Looking for a diaper rash cure or diaper rash remedy? Diaper rash can be an issue for babies regardless of parents’ diapering choices. It’s uncomfortable for the baby and a few simple tips can help eliminate 90% of rashes that occur.
I have used cloth diapers for both of my children and have discovered some secrets for preventing and treating diaper rash.
How you wash your diapers can be your diaper rash cure!
First of all, consider the products you use for cleaning the diapers. Many babies have sensitive skin, so mild natural soaps are essential. We’ve had good luck with Country Save and our midwife recommends the Seventh Generation laundry products. I use only about a quarter of the soap I would use in a regular laundry load when washing my diapers. A little really does go a long way.
I use Seventh Generation bleach once a month for extra whitening and occasionally will add some vinegar or tea tree oil to a load to kill bacteria. One friend washes her diapers with just a small amount of vinegar. This simple household item really does have amazing cleaning power, and is very easy on babies’ sensitive skin.
The key is to experiment, and find a soap that works for your baby’s skin. Truly, they are not all the same, even in this regard.
Another aspect to this experimentation process is to realize that soap from previous loads of laundry may remain in the washer even after the load has been removed. So, if you use a different detergent for other loads, consider running a rinse cycle before putting the diapers in the wash.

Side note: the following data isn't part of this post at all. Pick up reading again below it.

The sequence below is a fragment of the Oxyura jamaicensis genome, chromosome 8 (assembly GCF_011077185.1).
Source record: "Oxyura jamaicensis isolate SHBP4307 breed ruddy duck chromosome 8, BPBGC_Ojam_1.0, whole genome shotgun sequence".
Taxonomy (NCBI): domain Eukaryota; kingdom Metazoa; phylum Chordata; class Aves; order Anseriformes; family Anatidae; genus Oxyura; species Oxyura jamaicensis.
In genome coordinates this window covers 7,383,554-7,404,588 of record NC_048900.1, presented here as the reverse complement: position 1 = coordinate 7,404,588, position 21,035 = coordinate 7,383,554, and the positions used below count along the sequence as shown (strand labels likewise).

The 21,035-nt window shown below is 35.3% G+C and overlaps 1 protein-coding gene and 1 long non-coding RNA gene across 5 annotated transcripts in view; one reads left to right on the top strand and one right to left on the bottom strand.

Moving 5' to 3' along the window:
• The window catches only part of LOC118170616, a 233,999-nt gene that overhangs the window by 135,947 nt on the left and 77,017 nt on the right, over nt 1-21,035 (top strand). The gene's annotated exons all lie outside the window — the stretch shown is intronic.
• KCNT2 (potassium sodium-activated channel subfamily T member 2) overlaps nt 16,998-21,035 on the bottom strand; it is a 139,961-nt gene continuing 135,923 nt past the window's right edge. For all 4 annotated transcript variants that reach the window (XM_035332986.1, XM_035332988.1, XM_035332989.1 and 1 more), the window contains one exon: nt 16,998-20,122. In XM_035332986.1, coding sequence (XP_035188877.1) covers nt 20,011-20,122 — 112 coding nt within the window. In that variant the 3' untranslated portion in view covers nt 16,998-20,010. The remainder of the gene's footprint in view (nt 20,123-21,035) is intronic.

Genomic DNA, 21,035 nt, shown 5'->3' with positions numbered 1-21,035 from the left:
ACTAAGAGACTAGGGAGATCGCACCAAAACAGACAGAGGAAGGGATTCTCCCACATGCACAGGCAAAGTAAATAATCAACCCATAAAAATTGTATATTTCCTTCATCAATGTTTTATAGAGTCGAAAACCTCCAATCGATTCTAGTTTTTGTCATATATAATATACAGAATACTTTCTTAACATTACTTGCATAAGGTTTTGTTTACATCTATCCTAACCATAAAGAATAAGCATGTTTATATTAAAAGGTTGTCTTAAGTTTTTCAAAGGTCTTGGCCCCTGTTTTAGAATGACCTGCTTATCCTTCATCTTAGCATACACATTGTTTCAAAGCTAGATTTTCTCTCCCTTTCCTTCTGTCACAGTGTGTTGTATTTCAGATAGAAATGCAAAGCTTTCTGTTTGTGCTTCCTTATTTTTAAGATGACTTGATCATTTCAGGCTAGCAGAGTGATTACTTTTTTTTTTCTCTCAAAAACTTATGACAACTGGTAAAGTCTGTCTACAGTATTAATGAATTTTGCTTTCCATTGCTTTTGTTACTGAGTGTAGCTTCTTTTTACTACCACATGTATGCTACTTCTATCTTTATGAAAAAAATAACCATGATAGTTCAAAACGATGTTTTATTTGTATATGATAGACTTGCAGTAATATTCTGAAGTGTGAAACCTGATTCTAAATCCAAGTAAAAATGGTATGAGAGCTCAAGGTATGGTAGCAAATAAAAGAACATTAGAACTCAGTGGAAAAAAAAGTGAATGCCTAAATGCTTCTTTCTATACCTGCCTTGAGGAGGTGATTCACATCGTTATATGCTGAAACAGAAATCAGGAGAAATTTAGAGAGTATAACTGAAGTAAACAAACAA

Another diaper washing issue related to diaper rash is diaper soaking. I’ve stopped putting water in my diaper pails all together. Here in the northwest, wet diapers are a great trap for molds. I simply rinse dirty diapers in the toilet and then put them in a pail and run a load of diapers every few days so they don’t have time to get moldy. You can run a rinse and soak load before the washing cycle for extra cleaning.
Disposable diapers are also not all the same, and babies can react to the chemicals in various brands, so if you are choosing the disposable route and are having diaper rash problems, I suggest experimenting with a different brand. Find a brand of diaper that works with your baby’s skin.
Not all diaper rashes are the same?
Now, I’d like to share some ways of treating diaper rash once it’s present. First, it is important to determine what sort of rash it is.
Some diaper rashes are caused by yeast, and they are very persistent and bumpy and may even become raw or open sores if not treated. If you suspect a yeasty rash, try cutting sugar out of the baby’s diet (and the mother’s if you are breast feeding.)
You can treat the rash with a mixture of baking soda and water each time you change the diaper. This is another diaper rash remedy. If the rash still persists, consider seeking help from your pediatrician.
What remedy or herbal ointment can a I apply to my baby’s butt?
Most basic rashes can be easily treated with a simple oil of chickweed (Stellaria media) or with a basic healing salve.
I’ve been amazed by how quickly a rash will disappear with one or two applications of the salve, and it’s so easy to make yourself. It feels great to be able to make a diaper rash remedy using herbs I’ve grown to love.
A couple more tips on your diaper rash cure…
When changing your baby, be sure her skin is dry when you’ve finished cleaning her. This simple practice will also go a long way in preventing rashes.
Oh, one last thing… If a diaper rash persists and just continues to get worse and you’re using cloth diapers, consider switching to disposables for just a day or two to give the rash a chance to clear up. It’s such a relief to see the baby’s skin heal, and then you can begin again with your detergent experiments, until you find just the right thing for your family.